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|Scope of delivery:||No original box, no original papers|
|Delivery time:||2-6 days|
|Condition||Very good (Worn with little to no signs of wear)|
|Scope of delivery||No original box, no original papers|
|Location||United Kingdom, London|
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Year: Cica 1974
Reference No: 6263 "The Red Sultan" inside case back stamped 3’655’348
Case No: 3’655’365
Model Name: Oyster Cosmograph
Material: Stainless steel
Calibre: Manual, cal.727, 17jewels
Bracelet/Strap: Stainless steel Rolex Oyster bracelet, end links stamped 557
Clasp/Buckle: Stainless steel Rolex deployant clasp ref 78350
Dimensions: 37.5mm diameter
Signed: Case, dial, movement and bracelet signed, outside case back further stamped Asprey
The Rolex Daytona "Red Sultan" Cosmograph is widely considered one of the most collectable and sought-after watches in the world, with a recent example stealing the show at a 2018 "Daytona Ultimatum" auction in Geneva.
Made on special request by His Majesty Qaboos bin Said Al Said, the Sultan of Oman, it is thought that fewer than 15 were ever produced.
This watch comes steeped in provenance and is being brought to market for the first time on behalf of the original owner. The owner spent over 30 years in the British armed forces with more than 20 in the RAF, including operational tours in the Middle, Far East and East Africa. He served multiple tours in Oman serving the Omani military and royal family. The watch was presented for services rendered in 1978 and the original invitation from the Sultan to the ceremony of presentation is still present and available with the watch. Additional documents and related items are also available on request with the watch including photos and documents that have been retained such as SOAF cap pins and shoulder boards.
The watch itself is in excellent condition. The dial is immaculate with a deep chalky black contrasting sharply with the vibrant red of the "Khanjar" logo. It is notable that the "Rolex Oyster" text has been moved higher and the "Cosmograph" text lowered to just above the bottom register to allow space for the substantial logo.
The caseback is stamped "Asprey" who originally managed the special order and delivered the watches to the Sultan. Also of note is the presence of an additional hole, near the edge of the case (under the caseback), this hole was used by Rolex to secure the back in place to complete the engraving.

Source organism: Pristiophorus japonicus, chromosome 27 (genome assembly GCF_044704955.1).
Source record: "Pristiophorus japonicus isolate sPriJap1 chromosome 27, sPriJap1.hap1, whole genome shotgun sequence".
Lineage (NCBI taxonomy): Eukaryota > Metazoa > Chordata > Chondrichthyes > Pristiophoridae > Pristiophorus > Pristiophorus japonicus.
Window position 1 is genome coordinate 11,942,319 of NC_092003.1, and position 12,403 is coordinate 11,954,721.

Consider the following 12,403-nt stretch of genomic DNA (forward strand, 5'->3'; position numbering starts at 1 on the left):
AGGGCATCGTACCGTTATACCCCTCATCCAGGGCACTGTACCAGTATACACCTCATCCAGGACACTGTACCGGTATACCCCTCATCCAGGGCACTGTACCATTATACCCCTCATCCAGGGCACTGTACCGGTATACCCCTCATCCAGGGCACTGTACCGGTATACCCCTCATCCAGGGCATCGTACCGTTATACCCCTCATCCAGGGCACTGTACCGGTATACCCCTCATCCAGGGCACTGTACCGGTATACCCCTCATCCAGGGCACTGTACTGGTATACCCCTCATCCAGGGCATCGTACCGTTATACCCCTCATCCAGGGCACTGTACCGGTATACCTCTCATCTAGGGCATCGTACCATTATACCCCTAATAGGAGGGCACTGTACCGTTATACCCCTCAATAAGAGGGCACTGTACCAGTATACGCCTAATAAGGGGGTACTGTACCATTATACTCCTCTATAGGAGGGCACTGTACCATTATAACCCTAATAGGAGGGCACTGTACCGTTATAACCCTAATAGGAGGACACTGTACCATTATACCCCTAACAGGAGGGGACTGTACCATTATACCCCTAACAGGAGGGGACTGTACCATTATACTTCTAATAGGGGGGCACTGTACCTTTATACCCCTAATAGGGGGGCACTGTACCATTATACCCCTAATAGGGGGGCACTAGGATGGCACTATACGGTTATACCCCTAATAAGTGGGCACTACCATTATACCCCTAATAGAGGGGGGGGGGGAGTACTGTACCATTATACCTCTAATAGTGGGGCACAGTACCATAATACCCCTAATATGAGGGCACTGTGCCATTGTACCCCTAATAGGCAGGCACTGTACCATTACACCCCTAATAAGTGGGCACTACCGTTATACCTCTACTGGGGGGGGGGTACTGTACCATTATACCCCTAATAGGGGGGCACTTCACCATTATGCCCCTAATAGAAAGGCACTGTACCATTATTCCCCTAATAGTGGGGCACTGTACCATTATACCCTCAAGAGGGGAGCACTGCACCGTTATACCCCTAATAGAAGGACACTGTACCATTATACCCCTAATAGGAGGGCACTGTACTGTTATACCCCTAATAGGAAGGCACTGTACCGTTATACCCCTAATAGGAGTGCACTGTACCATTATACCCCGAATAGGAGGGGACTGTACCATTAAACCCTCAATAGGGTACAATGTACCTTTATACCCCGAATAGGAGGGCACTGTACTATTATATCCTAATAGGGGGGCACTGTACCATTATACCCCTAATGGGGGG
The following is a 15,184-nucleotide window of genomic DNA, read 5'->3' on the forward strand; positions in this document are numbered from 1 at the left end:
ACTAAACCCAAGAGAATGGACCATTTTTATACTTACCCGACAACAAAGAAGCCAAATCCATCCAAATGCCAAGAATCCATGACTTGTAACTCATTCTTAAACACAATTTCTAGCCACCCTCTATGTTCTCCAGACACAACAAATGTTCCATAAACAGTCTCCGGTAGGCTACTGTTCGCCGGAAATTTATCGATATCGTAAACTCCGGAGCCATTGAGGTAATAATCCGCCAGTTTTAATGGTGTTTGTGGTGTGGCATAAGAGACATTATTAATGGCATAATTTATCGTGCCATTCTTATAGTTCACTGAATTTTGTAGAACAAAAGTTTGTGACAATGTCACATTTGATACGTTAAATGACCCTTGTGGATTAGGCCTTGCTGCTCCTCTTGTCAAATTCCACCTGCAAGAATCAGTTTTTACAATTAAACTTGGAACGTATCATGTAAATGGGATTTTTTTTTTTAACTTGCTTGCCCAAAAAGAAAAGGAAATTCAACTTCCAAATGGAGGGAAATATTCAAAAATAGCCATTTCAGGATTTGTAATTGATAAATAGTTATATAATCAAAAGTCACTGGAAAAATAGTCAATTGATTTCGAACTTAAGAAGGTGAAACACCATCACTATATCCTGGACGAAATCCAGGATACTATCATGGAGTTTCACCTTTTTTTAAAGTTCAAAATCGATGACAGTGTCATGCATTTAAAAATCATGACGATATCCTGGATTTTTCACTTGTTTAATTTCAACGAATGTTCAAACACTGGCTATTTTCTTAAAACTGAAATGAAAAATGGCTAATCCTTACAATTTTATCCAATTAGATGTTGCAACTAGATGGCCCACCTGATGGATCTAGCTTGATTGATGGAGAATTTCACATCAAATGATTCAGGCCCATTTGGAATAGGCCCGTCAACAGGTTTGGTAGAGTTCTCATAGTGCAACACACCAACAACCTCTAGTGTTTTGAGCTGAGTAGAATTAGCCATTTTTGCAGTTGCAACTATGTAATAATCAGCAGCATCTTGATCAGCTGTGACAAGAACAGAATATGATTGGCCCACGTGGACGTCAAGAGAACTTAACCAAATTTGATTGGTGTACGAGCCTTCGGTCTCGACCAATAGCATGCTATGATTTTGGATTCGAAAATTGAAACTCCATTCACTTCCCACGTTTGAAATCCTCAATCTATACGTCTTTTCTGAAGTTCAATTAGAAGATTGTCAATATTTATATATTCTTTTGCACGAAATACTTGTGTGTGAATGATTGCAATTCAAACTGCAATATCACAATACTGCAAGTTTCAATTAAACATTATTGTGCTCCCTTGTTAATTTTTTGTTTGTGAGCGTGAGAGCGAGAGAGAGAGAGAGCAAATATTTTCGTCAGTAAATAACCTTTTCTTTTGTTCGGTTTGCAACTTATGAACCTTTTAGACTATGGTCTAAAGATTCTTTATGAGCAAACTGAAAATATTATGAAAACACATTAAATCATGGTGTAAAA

History of the Sultanate, Britain and Rolex...
Oman has a long shared history with Great Britain. In 1798, the two states signed a Treaty of Friendship under which Britain guaranteed the Sultan’s rule. A succession crisis in 1856 saw the Omani Empire divided into the Sultanate of Oman and Muscat and the Sultanate of Zanzibar, and in 1891 Oman and Muscat became a British Protectorate. For much of this period, the Sultan controlled the coast around Muscat while the Imam governed the interior from Nizwa.
Oman achieved independence from Britain in 1951, whilst retaining strong links. In 1962 civil war broke out in Oman leading Sultan Said bin Taimur to enter the Dhofar War, which would last until 1976. During the Rebellion, a bloodless coup d’etat took place, with the Sultan being overthrown by his son Qaboos bin Said Al Said. The new Sultan is widely believed to have been backed in his move by the British, and a strong link was formed between the countries’ armed forces. This was true of the Air Forces, and the British continued to provide ongoing pilot training to the Sultan of Oman's Air Force (SOAF) – later renamed the Royal Air Force of Oman (RAFO).
The new Sultan made a rare habit of gifting commissioned watches as a special thanks of service to pilots and armed serviceman throughout this period, with the majority of these being commissioned from Rolex through Aspreys of London. The ‘Khanjar’ logo of the SOAF featuring two swords and a khanjar knife has become revered in watch collecting circles for its beauty and rarity. It can be found featured on a range of reference numbers from this period, with the most desirable being the 6263 Rolex Daytona Cosmograph. Interestingly this model proved very unpopular when first released, perhaps explaining its modern rarity and why it is widely considered to be the most collectable reference ever produced.
Interested buyers are requested to get in touch directly, either by email or directly by phone. All watches are kept off site and viewings are not open to the public.
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